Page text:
Founding of the Bazaar
The Bazaar was formalized in 492 by Duke Symonar. His title was not granted by a king, but instead by his mercenary band. As a rebel contending for the throne during those troubled times, he found it useful to have a way for his rebels to move, connect with each other, and gain access to guarded locations.
After a decade as a fugitive, he had learned the importance of the informal spy network formed by traveling fairs, minstrels, buskers, and other footloose entertainers. He recruited from these networks, turning the intelligence they normally gathered to find good patrons, spread word of heroic deeds and heinous crimes, and warnings through their own ranks. Where the Traveling People used this news for survival, he turned it to a more sinister purpose, undermining the regime with spies worked into innocent bands of entertainers.
After Symonar’s messy execution in 501, the Bazaar survived the furious High King’s purge of known members, but had no great need for political power; its forging purpose was set aside, and another needed to take its place if it was to continue. The new purpose was smuggling, trade in information, and crime.
The Bazaar became a troubling mirror image of the Tracer Guild. The Tracer Guild did not focus on any one specialty besides finding the root of the problem so others could address it; exploring for the purpose of increasing the safety of those that relied on their loose membership network. They diagnosed the source of the problem, and as needed, applied very specific pressure. The Bazaar organized to find opportunities to give to other malcontents to exploit, to create profit where there was none before, and to undermine the general rule of law.
Connection to the Traveling People
The Traveling People intimately know the tension that defines their lives. The authorities do not want them there, because petty theft, minor violence, and general upheaval generally follow in their wake. However, they do provide entertainment, and the common people enjoy a fair (that can distract them from the woes of their subjugation) so they do have a place in brightening the dreary lives of commoners and noble courts alike.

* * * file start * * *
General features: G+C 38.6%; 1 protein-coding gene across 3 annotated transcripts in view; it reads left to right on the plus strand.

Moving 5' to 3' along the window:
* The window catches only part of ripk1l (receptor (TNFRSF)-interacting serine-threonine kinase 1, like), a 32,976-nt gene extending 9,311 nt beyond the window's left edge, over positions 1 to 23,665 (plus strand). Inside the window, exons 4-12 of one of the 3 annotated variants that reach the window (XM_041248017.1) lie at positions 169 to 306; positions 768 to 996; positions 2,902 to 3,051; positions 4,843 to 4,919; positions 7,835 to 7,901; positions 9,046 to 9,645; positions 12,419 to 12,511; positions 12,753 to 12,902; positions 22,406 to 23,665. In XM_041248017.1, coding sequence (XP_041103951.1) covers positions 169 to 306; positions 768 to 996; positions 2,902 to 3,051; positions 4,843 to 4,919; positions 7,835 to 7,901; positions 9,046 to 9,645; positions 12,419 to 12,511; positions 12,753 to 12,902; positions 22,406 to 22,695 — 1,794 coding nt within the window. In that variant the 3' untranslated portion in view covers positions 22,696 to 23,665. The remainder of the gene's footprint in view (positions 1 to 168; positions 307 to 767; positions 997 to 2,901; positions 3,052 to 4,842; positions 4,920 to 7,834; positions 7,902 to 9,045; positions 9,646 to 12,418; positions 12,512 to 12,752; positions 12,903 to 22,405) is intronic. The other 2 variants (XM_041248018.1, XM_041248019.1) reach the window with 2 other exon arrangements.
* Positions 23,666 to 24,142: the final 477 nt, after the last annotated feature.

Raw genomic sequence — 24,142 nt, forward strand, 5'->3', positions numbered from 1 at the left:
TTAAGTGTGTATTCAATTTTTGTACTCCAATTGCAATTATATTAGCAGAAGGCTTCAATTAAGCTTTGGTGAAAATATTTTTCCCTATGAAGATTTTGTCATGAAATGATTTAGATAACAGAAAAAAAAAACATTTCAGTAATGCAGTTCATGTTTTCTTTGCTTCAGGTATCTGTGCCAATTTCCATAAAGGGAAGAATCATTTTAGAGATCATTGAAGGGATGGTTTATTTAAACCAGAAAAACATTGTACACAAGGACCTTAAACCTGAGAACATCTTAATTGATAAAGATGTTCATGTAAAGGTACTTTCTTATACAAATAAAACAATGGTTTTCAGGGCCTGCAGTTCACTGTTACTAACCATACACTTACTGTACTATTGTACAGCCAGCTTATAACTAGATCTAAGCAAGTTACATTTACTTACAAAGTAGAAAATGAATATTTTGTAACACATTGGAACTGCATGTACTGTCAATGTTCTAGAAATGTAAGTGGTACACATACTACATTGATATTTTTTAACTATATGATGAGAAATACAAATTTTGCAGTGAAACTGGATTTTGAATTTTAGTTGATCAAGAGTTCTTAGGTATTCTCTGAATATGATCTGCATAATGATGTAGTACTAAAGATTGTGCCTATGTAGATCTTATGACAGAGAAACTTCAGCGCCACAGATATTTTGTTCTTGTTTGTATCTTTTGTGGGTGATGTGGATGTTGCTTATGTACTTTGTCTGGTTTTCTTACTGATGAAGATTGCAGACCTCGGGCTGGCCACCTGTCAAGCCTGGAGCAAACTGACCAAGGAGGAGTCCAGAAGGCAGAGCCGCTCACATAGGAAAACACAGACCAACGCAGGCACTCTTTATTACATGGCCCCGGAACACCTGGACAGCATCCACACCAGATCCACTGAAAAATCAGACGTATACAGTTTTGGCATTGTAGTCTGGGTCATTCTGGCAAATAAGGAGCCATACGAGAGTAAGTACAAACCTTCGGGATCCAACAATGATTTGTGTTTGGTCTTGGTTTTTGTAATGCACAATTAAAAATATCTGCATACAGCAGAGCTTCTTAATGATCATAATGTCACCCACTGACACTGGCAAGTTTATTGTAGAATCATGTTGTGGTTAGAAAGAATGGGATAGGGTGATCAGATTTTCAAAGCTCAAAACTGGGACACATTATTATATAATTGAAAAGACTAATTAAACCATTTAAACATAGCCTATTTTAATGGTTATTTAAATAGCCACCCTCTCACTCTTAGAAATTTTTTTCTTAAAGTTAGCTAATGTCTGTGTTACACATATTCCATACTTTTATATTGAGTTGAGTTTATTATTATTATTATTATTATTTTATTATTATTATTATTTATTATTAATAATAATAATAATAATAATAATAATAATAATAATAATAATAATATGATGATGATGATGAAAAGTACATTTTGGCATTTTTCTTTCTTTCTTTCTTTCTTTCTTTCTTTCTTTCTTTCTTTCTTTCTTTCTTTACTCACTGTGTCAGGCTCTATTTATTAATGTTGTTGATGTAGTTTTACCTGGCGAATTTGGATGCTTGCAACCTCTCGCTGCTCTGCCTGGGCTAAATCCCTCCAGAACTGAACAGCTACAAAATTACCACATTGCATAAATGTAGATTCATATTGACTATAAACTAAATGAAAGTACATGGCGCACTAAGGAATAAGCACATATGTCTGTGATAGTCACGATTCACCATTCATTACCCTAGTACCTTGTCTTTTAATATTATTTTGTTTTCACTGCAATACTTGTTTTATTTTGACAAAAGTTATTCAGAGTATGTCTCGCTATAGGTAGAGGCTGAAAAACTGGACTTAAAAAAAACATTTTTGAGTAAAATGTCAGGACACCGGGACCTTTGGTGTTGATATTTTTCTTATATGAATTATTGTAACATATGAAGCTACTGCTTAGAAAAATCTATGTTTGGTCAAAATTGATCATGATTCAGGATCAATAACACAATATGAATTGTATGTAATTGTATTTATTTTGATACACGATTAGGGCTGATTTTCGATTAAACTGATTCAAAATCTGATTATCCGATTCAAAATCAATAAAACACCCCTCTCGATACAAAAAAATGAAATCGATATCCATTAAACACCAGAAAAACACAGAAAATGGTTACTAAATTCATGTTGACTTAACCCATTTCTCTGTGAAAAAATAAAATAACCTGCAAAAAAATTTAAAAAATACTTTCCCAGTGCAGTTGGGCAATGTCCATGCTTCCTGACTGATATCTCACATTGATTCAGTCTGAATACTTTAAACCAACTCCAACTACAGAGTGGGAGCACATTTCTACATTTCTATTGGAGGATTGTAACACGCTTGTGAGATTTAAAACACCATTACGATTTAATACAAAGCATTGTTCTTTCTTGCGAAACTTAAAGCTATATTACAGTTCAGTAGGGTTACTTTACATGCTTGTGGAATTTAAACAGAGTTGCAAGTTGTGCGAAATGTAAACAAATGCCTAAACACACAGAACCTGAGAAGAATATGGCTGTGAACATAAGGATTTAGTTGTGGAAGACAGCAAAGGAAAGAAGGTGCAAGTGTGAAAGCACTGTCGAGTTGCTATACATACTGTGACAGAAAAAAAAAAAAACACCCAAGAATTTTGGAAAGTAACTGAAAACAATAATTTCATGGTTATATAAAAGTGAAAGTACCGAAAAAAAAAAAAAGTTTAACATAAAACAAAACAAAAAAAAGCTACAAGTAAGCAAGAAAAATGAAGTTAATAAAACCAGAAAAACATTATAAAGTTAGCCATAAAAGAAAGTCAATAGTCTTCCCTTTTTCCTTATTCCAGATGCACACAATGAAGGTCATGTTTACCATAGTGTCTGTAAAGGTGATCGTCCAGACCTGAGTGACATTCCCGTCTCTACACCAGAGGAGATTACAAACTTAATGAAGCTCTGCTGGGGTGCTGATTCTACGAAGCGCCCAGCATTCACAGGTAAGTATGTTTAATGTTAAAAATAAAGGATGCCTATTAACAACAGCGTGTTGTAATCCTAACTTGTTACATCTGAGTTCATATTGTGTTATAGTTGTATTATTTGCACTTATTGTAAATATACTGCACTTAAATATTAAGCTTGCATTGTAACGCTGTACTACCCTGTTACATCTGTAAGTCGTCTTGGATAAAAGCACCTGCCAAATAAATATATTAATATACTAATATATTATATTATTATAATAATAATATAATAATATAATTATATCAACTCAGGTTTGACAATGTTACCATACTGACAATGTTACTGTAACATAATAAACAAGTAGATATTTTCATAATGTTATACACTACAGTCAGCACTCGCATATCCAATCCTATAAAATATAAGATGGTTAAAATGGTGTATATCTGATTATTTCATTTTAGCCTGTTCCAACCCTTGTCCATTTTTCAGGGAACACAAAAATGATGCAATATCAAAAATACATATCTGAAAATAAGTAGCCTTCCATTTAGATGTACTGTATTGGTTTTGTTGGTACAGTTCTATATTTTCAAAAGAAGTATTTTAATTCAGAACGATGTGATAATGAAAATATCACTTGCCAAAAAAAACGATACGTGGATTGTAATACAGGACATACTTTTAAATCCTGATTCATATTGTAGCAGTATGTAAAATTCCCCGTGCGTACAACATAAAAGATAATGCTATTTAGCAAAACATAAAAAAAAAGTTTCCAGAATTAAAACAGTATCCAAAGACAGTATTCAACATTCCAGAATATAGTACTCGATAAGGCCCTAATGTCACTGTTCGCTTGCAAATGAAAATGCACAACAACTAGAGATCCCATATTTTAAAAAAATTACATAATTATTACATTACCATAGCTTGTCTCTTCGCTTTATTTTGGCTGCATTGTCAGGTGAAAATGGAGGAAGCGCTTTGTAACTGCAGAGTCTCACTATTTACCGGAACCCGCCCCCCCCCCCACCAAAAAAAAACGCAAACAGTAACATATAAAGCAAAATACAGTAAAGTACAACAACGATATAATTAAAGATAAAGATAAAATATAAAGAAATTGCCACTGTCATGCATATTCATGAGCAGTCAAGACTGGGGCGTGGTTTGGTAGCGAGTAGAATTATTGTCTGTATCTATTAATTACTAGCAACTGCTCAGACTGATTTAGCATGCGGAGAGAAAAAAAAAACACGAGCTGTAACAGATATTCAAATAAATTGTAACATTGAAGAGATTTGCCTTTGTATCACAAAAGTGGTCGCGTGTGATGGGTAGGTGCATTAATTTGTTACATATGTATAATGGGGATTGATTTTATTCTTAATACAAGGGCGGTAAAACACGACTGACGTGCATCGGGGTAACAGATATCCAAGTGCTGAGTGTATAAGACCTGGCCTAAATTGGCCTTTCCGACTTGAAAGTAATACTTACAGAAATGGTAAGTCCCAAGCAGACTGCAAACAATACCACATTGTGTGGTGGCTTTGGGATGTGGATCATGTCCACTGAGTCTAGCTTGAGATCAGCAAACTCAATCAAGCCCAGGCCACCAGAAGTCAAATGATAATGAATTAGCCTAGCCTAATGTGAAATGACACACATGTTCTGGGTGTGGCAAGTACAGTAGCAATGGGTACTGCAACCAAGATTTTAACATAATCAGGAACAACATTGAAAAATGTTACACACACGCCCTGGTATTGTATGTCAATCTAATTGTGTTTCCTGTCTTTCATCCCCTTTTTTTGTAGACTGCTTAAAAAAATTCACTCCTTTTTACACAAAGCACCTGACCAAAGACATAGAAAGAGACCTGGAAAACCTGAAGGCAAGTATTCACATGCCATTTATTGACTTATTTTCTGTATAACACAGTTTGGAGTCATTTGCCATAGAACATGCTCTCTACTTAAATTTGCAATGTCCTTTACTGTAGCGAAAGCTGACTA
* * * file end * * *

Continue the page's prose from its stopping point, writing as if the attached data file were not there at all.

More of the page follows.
As the Traveling People became experts in navigating that tension, the Bazaar slipped seamlessly into their ranks and took advantage of the same—but now, an element of professional danger shadowed the more petty larceny of the Traveling People. There was no way to target the Bazaar without also targeting the Traveling People, and in targeting those marginalized individuals, a local ruler could expect an increasing share of mischief as elements within that community found revenge as seemed best to them. News travels fast indeed among the travelers.
Ironically, the Bazaar paid its way among the Traveling People by punishing those who cracked down on them in part because of the threat the Bazaar adds to their presence. The increased capacity for organized crime and violence that the Bazaar accessed allowed for much more severe reactions to the cruelty of forces of law than the marginalized Traveling People could ever manage. So, many in the Traveling People support the Bazaar even if they are not members, and in exchange the Bazaar may be persuaded to take brutal revenge on the worst of their oppressors.